As a mother whose daughter has a rare syndrome that is known in less than a dozen other children, I know what it’s like to battle the unknown.
For parents whose children have Batten Disease, not only are they battling the unknown but they are forced to helplessly watch their children deteriorate right before their eyes. More devastatingly enough, Batten Disease has no known cure.
The disease itself is complex. Overall, it is lumped in with a group of disorders known as Neuronal Ceroid Lipofuscinoses (NCLs). More specifically, Batten Disease “is one of approximately 50 diseases called lysosomal storage disorders (LSD).”* In LSDs, the patients cells have the inability to remove waste from the body which then leads to a build-up of proteins and lipids.
Before I get into the complexities of Batten disease, let’s look at the four categories of NCLs,
Congenital: this is the most severe and rarest form. Babies diagnosed with it typically pass shortly after birth.
Infantile: begins between 6 month to 2 years. The disease progresses rapidly and does not often have a survival rate past 5 years old.
Late infantile: begins between 2 to 4 years. The survival rate ranges between the ages of 8-12.
Adult NCL: begins before the age of 40. Often is called Kufs or Perry’s disease. Survival rate varied although the disease does shorten lifespans.
So what exactly is Batten Disease and what does it affect?
To understand Batten Disease, you have to first understand body tissue. Simply put, tissue consists of a group of cells that have similar shapes and functions. For example, connective tissue is jokingly referred to as the body’s “duct tape” as it helps connect and hold things into place like bones and organs.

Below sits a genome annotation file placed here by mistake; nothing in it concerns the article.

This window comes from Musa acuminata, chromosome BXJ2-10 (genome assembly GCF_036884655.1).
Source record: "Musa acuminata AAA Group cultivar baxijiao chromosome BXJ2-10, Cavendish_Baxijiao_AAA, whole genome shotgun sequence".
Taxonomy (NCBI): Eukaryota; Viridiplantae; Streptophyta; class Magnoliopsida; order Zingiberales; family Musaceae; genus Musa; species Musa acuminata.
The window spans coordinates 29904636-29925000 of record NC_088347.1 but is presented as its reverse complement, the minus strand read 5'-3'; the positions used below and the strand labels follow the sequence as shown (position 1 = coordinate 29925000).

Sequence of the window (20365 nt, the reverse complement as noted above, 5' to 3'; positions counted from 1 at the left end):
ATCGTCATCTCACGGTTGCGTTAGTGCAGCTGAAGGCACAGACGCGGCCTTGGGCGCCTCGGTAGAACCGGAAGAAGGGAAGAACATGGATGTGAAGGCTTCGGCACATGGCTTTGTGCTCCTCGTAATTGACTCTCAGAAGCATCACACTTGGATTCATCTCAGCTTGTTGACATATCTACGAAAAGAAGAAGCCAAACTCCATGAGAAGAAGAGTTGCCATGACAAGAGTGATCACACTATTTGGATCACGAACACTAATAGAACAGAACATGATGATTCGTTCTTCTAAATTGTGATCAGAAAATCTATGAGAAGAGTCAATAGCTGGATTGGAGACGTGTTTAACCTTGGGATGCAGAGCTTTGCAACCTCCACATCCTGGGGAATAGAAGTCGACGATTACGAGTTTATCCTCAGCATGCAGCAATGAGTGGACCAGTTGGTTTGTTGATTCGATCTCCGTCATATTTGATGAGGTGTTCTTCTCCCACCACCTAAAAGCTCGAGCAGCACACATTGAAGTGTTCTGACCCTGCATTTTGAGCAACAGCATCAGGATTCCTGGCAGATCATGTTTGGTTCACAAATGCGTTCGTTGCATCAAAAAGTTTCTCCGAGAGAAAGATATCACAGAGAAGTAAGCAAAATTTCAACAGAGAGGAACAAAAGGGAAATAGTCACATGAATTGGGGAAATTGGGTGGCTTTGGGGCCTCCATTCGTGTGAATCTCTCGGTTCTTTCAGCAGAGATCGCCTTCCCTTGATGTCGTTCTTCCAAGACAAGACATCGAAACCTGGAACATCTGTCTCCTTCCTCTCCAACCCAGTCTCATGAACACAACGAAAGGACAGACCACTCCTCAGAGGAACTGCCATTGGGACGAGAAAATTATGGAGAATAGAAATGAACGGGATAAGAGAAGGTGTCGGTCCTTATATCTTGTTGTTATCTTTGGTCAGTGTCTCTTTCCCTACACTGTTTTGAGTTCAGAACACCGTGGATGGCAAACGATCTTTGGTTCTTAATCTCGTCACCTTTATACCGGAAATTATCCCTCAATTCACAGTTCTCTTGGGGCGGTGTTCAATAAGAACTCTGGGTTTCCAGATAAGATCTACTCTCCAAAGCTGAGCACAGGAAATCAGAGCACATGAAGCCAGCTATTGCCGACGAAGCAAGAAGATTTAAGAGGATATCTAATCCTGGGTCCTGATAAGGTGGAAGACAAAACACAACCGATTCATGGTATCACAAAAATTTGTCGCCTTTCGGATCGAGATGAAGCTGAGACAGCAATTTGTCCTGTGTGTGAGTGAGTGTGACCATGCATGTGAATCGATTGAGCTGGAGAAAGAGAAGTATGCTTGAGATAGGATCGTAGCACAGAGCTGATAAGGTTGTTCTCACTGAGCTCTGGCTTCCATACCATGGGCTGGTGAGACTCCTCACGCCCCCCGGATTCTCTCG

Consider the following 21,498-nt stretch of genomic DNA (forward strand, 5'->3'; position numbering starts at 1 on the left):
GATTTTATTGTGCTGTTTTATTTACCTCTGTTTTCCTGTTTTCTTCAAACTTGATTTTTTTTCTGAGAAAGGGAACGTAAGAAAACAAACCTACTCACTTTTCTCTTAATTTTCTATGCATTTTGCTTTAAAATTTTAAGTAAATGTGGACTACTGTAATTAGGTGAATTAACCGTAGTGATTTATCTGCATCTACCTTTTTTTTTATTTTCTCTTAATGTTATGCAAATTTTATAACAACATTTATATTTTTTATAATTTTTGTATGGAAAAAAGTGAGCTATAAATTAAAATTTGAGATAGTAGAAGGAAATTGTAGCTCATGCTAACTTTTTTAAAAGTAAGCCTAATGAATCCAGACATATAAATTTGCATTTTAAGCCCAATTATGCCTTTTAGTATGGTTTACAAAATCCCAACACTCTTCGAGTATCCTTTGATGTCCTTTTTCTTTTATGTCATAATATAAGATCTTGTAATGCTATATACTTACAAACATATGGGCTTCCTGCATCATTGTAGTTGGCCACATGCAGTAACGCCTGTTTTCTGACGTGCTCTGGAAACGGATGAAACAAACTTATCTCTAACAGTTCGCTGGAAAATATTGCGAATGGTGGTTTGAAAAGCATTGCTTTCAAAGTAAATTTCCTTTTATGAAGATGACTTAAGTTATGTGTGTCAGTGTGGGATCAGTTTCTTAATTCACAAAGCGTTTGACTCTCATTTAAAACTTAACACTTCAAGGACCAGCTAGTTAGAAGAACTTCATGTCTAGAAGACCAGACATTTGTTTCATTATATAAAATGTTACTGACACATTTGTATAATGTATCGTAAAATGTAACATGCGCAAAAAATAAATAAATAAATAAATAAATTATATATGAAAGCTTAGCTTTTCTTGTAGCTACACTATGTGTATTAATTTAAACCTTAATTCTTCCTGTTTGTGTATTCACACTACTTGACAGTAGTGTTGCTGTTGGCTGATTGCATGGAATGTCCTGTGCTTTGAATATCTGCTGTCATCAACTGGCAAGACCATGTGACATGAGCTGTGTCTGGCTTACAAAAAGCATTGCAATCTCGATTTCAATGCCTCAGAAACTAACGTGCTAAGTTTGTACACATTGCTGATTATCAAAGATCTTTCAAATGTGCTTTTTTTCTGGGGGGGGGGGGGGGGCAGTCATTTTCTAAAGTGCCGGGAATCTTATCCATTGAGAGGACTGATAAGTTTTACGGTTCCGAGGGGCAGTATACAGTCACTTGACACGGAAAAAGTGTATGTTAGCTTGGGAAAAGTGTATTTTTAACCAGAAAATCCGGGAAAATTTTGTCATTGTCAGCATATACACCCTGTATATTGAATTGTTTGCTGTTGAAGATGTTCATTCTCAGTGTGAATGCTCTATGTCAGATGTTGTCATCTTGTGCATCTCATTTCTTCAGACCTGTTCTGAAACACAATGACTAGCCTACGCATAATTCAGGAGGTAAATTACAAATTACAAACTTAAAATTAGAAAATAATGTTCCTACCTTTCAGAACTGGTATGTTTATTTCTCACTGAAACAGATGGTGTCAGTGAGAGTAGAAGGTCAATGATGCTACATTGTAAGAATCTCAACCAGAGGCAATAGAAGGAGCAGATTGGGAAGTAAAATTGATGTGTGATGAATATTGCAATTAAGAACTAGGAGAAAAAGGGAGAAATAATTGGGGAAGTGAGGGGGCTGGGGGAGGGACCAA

A tissue’s productivity depends on how well the cells within it functions so let’s take a closer look at cells. Within each cell is something called a lysosome. In a nutshell, a lyosome’s job is to get rid of things that are no longer needed in a cell. Some like to call them “digestion machines” as they hold many enzymes that help break down and remove food. I like to call them “garbage disposals” because they eat up everything that is not needed . If you are in the market for a more scientific explanation, lysosomes specifically break down proteins, nucleic acids, carbohydrates, and lipids.
In Batten Disease, cells lose their ability to remove waste. As a result, all of these proteins, nucleic acids, carbohydrates, and lipids build up within the lysosome. This buildup leads to neural cell death which then affects the tissue in the brain and other parts of the body.
As the disease progresses, patients can experience:
- Intellectual decline
- Motor problems
- Repetitive Speech
To date, there have been many gene mutations associated with Batten Disease. For example, “More than 60 different mutations in the CLN3 gene have been shown to cause juvenile Batten disease.However, most children with the disease are missing the same string of 1,000 DNA building blocks from the CLN3 gene; this mutation is known as the “1kb deletion.” **
Identifying gene mutations, like any disease, is the first step in finding a cure. What is needed next are therapies to offset the mutations.
In the next few days, I will be putting together entries on the latest research involving Batten Disease.
In the meantime, take a look at some information sources on Batten Disease:
Beyond Batten Foundation: http://beyondbatten.org/understanding-batten/diagnosis-symptoms/